Overall though, when wearing both, they felt pretty much the same to me. Comfort, just like sound quality, is subjective though. Your opinion might be different from mine, but that's how they compared to me.
The Jabra Evolve 65 and the Evolve2 65 both connect to desktop computers,laptops and mobile devices. This is done wirelessly via the included Jabra Link 380 USB Adapter or through Bluetooth connectivity.
If connecting to a computer and having the ability to connect to mobile devices is important to you, then either the Evolve 65, or Evolve2 65 wireless headsets will work fine for you.
The Evolve 65 comes with the Link 380 USB-A adapter, and the Evolve2 65 also comes with the same adapter plus a USB-C converter. This means that you can use the Evolve2 65 with computers that have USB-A or USB-C ports. The Evolve 65 is limited to USB-A only, unless you purchase separately a converter.
The Jabra Evolve 65 uses Bluetooth 4.0
The Jabra Evolve2 65 uses a new version, 5.0
So what’s the difference? Version 5.0 is designed to give you longer wireless talk range. However, when you read the specifications on both products, each claim to provide up to 100 feet of wireless talk range. Yet a quick Google search about the difference between 4.0 and 5.0 says you should expect to receive longer wireless talk range on BT 5.0 devices. Many times wireles range hinges on the amount, and type of obstructions in your work environment. The more obstructions, and the denser they are, leads to less wireless range.
Longer wireless range is beneficial in a variety of ways. You'll have the reach to grab that morning cup of coffee in the breakroom, talk to a coworker down the hall, or grab a document off the printer that's on the other side of the office, among other things. But, Bluetooth 5.0 provides more than just more range, because it consumes less power and will outperform version 4.0 devices.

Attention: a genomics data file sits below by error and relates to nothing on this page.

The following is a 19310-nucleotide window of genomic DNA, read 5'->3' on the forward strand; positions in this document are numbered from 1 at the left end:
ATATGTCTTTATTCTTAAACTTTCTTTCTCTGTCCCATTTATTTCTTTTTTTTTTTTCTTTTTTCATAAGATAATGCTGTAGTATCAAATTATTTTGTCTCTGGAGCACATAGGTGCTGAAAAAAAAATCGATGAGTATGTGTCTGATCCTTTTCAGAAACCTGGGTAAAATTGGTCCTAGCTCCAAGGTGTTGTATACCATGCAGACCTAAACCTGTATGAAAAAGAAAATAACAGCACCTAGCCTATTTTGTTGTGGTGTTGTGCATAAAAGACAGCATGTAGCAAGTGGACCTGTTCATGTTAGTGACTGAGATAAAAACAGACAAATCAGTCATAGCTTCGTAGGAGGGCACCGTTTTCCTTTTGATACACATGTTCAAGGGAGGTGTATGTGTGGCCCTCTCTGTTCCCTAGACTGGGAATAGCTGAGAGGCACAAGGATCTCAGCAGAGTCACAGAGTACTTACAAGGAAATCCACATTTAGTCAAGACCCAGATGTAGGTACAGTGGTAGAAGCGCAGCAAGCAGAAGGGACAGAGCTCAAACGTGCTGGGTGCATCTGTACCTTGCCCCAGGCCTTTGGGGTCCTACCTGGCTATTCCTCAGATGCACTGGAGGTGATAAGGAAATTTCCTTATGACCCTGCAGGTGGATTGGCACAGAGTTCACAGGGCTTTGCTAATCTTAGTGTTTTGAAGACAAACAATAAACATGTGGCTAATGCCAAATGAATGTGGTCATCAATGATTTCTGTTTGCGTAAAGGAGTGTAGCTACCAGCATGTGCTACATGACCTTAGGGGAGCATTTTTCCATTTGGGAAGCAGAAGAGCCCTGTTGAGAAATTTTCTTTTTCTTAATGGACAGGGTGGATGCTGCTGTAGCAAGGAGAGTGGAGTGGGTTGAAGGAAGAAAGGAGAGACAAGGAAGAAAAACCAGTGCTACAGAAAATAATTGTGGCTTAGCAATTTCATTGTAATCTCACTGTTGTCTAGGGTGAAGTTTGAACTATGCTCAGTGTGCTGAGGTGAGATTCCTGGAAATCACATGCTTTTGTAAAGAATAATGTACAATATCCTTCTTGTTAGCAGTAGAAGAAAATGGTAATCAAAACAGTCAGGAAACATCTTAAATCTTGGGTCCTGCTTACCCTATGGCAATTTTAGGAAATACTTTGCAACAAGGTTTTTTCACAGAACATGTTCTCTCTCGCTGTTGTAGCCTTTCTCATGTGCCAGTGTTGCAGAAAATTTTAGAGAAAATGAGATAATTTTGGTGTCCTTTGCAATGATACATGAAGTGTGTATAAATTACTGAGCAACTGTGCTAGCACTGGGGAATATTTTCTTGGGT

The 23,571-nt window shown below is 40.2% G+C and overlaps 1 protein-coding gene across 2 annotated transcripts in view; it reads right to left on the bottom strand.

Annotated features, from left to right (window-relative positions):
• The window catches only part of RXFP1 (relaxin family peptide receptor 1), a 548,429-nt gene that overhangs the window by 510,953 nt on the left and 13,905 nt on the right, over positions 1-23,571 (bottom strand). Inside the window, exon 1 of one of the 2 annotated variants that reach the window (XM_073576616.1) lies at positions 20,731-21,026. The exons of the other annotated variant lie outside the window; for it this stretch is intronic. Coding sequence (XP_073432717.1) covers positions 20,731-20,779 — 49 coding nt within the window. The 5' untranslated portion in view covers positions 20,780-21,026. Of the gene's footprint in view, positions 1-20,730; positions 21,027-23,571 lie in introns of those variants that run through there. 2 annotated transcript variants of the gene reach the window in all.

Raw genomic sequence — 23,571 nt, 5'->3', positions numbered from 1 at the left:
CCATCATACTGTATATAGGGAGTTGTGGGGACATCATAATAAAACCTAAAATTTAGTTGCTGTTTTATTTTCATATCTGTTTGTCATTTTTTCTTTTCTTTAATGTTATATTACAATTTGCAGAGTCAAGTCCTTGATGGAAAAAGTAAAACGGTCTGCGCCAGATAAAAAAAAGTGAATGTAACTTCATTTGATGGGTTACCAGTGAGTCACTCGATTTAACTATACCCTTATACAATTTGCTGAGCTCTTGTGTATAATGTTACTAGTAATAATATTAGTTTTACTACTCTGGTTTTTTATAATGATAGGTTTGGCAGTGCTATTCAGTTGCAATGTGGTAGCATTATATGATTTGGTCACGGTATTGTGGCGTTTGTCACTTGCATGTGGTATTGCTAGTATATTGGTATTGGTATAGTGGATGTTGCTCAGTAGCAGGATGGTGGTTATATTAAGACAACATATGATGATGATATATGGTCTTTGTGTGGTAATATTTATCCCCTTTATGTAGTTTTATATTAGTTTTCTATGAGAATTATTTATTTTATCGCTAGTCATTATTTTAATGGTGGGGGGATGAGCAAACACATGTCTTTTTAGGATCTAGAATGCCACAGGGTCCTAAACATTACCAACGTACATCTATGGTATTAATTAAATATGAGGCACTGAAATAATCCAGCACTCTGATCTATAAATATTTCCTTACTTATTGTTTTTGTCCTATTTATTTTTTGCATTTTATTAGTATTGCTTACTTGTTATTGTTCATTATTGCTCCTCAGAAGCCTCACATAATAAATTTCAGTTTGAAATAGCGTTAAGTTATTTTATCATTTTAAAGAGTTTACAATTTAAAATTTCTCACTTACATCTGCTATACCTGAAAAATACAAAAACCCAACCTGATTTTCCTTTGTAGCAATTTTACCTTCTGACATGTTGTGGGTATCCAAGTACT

To learn more about the differences between Bluetooth version 4.0 and 5.0, check out an article by Dignited.
The Jabra Evolve 65 has a rechargeable battery rated at up to 14 hours of talk time, and recharges in 2 hours.
The Jabra Evolve2 65 battery is rated up to 35 hours of talk time, or 24 hours if using the busy light, and it takes 1.5 hours for a full recharge. After 30 minutes, you get 40% charge, and after 60 you get 80%.
Listening time on the Evolve2 65 gives you up to 37 hours.
It's easy to see that the battery in the Evolve2 65 is superior because it provides dramatically more talk and listening time compared to the battery in the Evolve 65, and it recharges faster as well.
So if having a more robust battery that delivers longer talk and listening times is important to you, then the Evolve2 65 clearly is the one to pick.
The Jabra Evolve 65 uses a noise cancelling uni-directional ECM microphone.
The Jabra Evolve2 65 uses a 3 Digital MEMS noise cancelling microphone array.
Purely from the perspective of the mics used in these headsets, it would be easy to come away with the idea that the Evolve2 mics are better. And though that would be an easy thought to have, it really comes down to how they perform.
In the review video we compared both microphones for:
- sound quality
- And their ability to eliminate unwanted background noise.
Both models did a great job to reduce that background noise but the Evolve2 65 microphone had a much richer overall sound. So if sound quality is high on your list, then hands down, the Evolve2 65 is the one for you. It has a deeper, richer tone while the Evolve 65 had a more treble sound that was lacking in the low end sound. I’m referring to the sound your callers will hear (how you sound to them).
The microphone boom arm on the Evolve 65 is longer than the one on the Evolve2 65. I personally like the shorter boom as it keeps the microphone alongside my cheek and not beyond. It just seems to be a better size. I think most people, given a choice, would also prefer a shorter boom arm rather than a longer one.